October 1, 2008
IN THE MATTER OF THE CIVIL COMMITMENT OF D.Z.L. SVP-150-01.
On appeal from the Superior Court of New Jersey, Law Division, Essex County, Docket No. SVP-150-01.
NOT FOR PUBLICATION WITHOUT THE APPROVAL OF THE APPELLATE DIVISION
Argued: September 17, 2008
Before Judges Cuff and Baxter.
D.Z.L. appeals from the February 11, 2008 order that continues his involuntary civil commitment to the Special Treatment Unit (STU) as a sexually violent predator under the Sexually Violent Predator Act (SVPA), N.J.S.A. 30:4-27.24 to -27.38. We affirm.
An involuntary civil commitment can follow service of a sentence, or other criminal disposition, when the offender "suffers from a mental abnormality or personality disorder that makes the person likely to engage in acts of sexual violence if not confined in a secure facility for control, care and treatment." N.J.S.A. 30:4-27.26. "[T]he State must prove that threat [to the health and safety of others because of the likelihood of his or her engaging in sexually violent acts] by demonstrating that the individual has serious difficulty in controlling sexually harmful behavior such that it is highly likely that he or she will not control his or her sexually violent behavior and will reoffend." In re Commitment of W.Z., 173 N.J. 109, 132 (2002). The court must address "his or her present serious difficulty with control," and the State must establish that it is highly likely that the committee will reoffend by clear and convincing evidence. Id. at 132-34. See also In re Civil Commitment of J.H.M., 367 N.J. Super. 599, 607-08 (App. Div. 2003), certif. denied, 179 N.J. 312 (2004).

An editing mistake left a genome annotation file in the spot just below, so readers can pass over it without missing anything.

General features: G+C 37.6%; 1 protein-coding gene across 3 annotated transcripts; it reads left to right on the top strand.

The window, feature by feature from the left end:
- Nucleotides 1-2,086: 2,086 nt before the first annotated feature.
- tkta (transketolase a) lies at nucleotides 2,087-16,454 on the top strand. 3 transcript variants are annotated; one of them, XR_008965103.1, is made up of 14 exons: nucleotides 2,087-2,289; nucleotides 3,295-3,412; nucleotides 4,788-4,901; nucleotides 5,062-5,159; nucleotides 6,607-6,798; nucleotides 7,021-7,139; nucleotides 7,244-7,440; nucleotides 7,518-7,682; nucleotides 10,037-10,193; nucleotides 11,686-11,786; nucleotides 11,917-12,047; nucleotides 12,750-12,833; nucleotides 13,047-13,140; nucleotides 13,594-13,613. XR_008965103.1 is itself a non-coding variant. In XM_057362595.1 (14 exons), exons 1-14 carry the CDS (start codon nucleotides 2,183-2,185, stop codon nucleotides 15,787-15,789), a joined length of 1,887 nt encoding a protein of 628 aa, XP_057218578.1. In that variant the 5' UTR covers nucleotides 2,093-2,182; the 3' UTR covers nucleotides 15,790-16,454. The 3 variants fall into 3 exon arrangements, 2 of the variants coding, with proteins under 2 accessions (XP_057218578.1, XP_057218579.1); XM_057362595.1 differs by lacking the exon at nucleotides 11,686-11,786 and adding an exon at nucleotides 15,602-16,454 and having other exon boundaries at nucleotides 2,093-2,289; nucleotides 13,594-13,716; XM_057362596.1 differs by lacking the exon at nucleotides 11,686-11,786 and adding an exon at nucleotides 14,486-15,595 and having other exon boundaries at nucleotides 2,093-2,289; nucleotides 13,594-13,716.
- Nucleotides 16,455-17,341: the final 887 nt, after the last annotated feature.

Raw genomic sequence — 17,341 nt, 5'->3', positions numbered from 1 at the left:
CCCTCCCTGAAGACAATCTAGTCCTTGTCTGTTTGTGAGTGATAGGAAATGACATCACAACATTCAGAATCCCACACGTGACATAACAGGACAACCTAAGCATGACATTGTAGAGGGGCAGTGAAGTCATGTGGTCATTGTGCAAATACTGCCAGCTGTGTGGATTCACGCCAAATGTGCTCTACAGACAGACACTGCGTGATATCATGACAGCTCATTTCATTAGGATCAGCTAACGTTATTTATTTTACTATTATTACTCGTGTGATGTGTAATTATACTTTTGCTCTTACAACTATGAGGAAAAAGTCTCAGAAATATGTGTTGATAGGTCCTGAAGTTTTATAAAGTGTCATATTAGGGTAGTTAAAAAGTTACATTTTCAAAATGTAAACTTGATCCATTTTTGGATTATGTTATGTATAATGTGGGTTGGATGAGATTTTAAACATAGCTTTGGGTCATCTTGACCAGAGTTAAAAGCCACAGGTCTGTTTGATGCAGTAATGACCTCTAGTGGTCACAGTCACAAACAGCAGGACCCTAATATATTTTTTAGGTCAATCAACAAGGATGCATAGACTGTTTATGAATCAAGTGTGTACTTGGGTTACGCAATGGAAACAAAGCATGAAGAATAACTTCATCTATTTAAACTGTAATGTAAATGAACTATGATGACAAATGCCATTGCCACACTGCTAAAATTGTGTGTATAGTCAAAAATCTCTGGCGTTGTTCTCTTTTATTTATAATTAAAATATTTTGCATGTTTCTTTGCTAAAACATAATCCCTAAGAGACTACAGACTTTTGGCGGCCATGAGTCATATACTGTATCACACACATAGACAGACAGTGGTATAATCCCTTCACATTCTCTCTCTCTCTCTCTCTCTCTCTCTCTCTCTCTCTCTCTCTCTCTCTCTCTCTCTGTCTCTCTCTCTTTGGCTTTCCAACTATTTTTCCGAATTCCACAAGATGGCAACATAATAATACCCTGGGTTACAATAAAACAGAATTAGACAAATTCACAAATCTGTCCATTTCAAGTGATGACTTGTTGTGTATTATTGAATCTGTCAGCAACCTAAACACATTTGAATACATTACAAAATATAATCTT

In order to be considered a sexually violent predator, an individual must have committed a sexually violent offense. N.J.S.A. 30:4-27.26. Aggravated sexual assault is considered a sexually violent offense. Ibid. In this case, D.Z.L. pled guilty to one count of robbery and one count of aggravated sexual assault. He also pled guilty in 1984 to aggravated criminal sexual contact and criminal sexual contact. The latter offense was committed six days after pleading guilty to aggravated criminal sexual contact.
D.Z.L. has been a resident of the STU since 2001.*fn1 At the January 30, 2008 review hearing, Dr. Rosemarie Vala Stewart, a psychologist, testified that D.Z.L. suffers from paraphilia NOS (non consent), polysubstance dependence in institutional remission, and personality disorder NOS (with antisocial and narcissistic features). Dr. Stewart reported that D.Z.L. has participated in substance abuse modules and is doing well in that setting but he has not participated in self-help groups despite encouragement by staff to do so.
Dr. Stewart also testified that D.Z.L. has continued to attend groups and "has some knowledge of treatment components of his sexual offense cycle, relapse prevention concept [but] has not completed written requirements." In fact, Dr. Stewart related that D.Z.L. has a tendency not to work within the treatment structures of the STU and has avoided the hard or "problematic" requirements or components of the treatment process. Dr. Stewart opined that D.Z.L.'s inability or unwillingness to work within the therapeutic framework of the STU raises questions about his compliance with treatment requirements and monitoring if he is discharged. She also noted that D.Z.L.'s course at the STU is consistent with his pattern of "living outside the norms of society" prior to his incarceration and commitment. Thus, Dr. Stewart and the treatment team recommended that D.Z.L. should continue in treatment at Phase Three.